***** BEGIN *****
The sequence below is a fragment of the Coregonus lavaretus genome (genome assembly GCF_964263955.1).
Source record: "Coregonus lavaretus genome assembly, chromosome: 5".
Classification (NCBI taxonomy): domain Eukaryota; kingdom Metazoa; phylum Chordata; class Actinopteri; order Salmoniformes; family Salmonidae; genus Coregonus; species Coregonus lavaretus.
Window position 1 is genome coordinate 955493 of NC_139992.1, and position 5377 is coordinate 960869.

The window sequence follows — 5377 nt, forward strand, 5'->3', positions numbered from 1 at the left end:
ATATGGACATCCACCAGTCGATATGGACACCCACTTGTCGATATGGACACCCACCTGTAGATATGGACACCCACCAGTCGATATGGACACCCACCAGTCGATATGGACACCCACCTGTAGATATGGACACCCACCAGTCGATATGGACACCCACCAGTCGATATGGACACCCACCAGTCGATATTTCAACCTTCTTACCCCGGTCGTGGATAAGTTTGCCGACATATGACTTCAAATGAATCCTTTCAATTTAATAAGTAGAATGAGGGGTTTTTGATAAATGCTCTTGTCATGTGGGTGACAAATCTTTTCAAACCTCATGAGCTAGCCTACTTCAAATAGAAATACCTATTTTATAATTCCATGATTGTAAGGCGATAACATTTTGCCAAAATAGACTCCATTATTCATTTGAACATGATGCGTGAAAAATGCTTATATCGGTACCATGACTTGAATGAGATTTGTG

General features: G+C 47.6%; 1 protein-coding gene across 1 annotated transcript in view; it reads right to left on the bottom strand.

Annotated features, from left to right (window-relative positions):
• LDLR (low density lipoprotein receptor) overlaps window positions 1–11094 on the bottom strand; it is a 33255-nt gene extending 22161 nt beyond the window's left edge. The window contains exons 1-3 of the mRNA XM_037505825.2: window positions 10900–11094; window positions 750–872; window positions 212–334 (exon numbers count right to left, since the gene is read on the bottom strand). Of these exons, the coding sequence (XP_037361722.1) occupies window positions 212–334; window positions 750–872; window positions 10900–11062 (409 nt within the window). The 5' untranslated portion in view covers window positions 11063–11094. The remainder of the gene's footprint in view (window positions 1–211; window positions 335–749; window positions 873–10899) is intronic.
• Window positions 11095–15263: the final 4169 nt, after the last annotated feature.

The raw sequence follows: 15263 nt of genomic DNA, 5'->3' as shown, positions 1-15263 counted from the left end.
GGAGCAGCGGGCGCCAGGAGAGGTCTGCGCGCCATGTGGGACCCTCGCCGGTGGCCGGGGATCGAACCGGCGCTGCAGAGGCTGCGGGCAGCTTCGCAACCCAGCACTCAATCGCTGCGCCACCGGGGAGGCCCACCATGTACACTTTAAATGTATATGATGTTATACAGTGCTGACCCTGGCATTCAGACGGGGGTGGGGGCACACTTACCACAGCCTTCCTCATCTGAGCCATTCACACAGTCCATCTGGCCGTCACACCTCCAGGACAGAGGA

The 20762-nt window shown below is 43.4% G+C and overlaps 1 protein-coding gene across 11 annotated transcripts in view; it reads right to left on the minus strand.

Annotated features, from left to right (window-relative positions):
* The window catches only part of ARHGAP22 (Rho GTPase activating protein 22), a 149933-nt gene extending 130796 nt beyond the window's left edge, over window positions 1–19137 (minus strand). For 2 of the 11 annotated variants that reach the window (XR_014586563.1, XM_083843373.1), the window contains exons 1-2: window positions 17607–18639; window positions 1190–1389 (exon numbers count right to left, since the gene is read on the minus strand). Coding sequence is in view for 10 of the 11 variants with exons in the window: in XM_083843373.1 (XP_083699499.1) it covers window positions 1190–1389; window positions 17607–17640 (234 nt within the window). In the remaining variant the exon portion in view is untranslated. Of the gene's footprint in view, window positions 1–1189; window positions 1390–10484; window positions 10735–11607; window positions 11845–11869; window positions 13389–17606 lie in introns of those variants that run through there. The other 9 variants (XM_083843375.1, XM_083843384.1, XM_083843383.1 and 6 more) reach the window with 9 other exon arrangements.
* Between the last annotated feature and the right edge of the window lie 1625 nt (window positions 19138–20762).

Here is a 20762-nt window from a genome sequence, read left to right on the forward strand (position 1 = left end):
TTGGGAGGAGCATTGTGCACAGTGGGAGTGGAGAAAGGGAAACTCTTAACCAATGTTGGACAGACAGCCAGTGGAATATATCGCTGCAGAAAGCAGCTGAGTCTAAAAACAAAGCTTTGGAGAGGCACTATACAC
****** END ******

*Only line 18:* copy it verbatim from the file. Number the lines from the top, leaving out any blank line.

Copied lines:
TTGGGAGGAGCATTGTGCACAGTGGGAGTGGAGAAAGGGAAACTCTTAACCAATGTTGGACAGACAGCCAGTGGAATATATCGCTGCAGAAAGCAGCTGAGTCTAAAAACAAAGCTTTGGAGAGGCACTATACAC